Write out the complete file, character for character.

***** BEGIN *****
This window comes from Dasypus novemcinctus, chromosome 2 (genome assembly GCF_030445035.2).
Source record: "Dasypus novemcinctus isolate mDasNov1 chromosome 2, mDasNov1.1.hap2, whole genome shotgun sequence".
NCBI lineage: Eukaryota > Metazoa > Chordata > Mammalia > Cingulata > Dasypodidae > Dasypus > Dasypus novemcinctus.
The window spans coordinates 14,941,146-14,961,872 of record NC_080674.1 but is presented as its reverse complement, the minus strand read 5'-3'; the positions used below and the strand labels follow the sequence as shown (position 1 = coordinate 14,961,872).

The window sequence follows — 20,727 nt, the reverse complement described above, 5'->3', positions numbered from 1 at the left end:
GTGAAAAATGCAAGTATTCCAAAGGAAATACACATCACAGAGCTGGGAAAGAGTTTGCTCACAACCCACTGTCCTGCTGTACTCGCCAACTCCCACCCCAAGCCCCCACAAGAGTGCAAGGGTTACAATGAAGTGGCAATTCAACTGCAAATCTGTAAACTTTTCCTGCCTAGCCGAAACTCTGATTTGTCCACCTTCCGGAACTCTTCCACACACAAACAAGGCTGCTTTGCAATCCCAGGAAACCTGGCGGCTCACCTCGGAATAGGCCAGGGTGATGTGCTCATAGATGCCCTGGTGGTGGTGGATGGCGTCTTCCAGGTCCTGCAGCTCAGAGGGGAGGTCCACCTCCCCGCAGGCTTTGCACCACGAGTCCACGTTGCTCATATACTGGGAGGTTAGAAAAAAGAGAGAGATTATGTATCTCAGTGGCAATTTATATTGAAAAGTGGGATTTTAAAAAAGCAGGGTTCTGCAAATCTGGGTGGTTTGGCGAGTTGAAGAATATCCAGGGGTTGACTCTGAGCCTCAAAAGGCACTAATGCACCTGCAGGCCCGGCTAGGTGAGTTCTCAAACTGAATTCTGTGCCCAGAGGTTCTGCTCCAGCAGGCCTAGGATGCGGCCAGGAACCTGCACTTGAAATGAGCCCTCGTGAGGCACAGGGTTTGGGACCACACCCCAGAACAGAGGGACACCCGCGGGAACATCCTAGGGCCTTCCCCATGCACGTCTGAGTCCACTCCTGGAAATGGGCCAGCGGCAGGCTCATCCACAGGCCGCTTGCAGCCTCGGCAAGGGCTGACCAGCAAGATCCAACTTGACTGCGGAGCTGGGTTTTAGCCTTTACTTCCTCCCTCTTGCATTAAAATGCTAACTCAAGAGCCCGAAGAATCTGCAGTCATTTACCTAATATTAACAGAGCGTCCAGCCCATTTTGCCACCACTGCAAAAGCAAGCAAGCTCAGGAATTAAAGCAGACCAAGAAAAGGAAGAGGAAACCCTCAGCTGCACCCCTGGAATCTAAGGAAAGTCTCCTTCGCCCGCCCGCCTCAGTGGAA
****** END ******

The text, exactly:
This window comes from Dasypus novemcinctus, chromosome 2 (genome assembly GCF_030445035.2).
Source record: "Dasypus novemcinctus isolate mDasNov1 chromosome 2, mDasNov1.1.hap2, whole genome shotgun sequence".
NCBI lineage: Eukaryota > Metazoa > Chordata > Mammalia > Cingulata > Dasypodidae > Dasypus > Dasypus novemcinctus.
The window spans coordinates 14,941,146-14,961,872 of record NC_080674.1 but is presented as its reverse complement, the minus strand read 5'-3'; the positions used below and the strand labels follow the sequence as shown (position 1 = coordinate 14,961,872).

The window sequence follows — 20,727 nt, the reverse complement described above, 5'->3', positions numbered from 1 at the left end:
GTGAAAAATGCAAGTATTCCAAAGGAAATACACATCACAGAGCTGGGAAAGAGTTTGCTCACAACCCACTGTCCTGCTGTACTCGCCAACTCCCACCCCAAGCCCCCACAAGAGTGCAAGGGTTACAATGAAGTGGCAATTCAACTGCAAATCTGTAAACTTTTCCTGCCTAGCCGAAACTCTGATTTGTCCACCTTCCGGAACTCTTCCACACACAAACAAGGCTGCTTTGCAATCCCAGGAAACCTGGCGGCTCACCTCGGAATAGGCCAGGGTGATGTGCTCATAGATGCCCTGGTGGTGGTGGATGGCGTCTTCCAGGTCCTGCAGCTCAGAGGGGAGGTCCACCTCCCCGCAGGCTTTGCACCACGAGTCCACGTTGCTCATATACTGGGAGGTTAGAAAAAAGAGAGAGATTATGTATCTCAGTGGCAATTTATATTGAAAAGTGGGATTTTAAAAAAGCAGGGTTCTGCAAATCTGGGTGGTTTGGCGAGTTGAAGAATATCCAGGGGTTGACTCTGAGCCTCAAAAGGCACTAATGCACCTGCAGGCCCGGCTAGGTGAGTTCTCAAACTGAATTCTGTGCCCAGAGGTTCTGCTCCAGCAGGCCTAGGATGCGGCCAGGAACCTGCACTTGAAATGAGCCCTCGTGAGGCACAGGGTTTGGGACCACACCCCAGAACAGAGGGACACCCGCGGGAACATCCTAGGGCCTTCCCCATGCACGTCTGAGTCCACTCCTGGAAATGGGCCAGCGGCAGGCTCATCCACAGGCCGCTTGCAGCCTCGGCAAGGGCTGACCAGCAAGATCCAACTTGACTGCGGAGCTGGGTTTTAGCCTTTACTTCCTCCCTCTTGCATTAAAATGCTAACTCAAGAGCCCGAAGAATCTGCAGTCATTTACCTAATATTAACAGAGCGTCCAGCCCATTTTGCCACCACTGCAAAAGCAAGCAAGCTCAGGAATTAAAGCAGACCAAGAAAAGGAAGAGGAAACCCTCAGCTGCACCCCTGGAATCTAAGGAAAGTCTCCTTCGCCCGCCCGCCTCAGTGGAA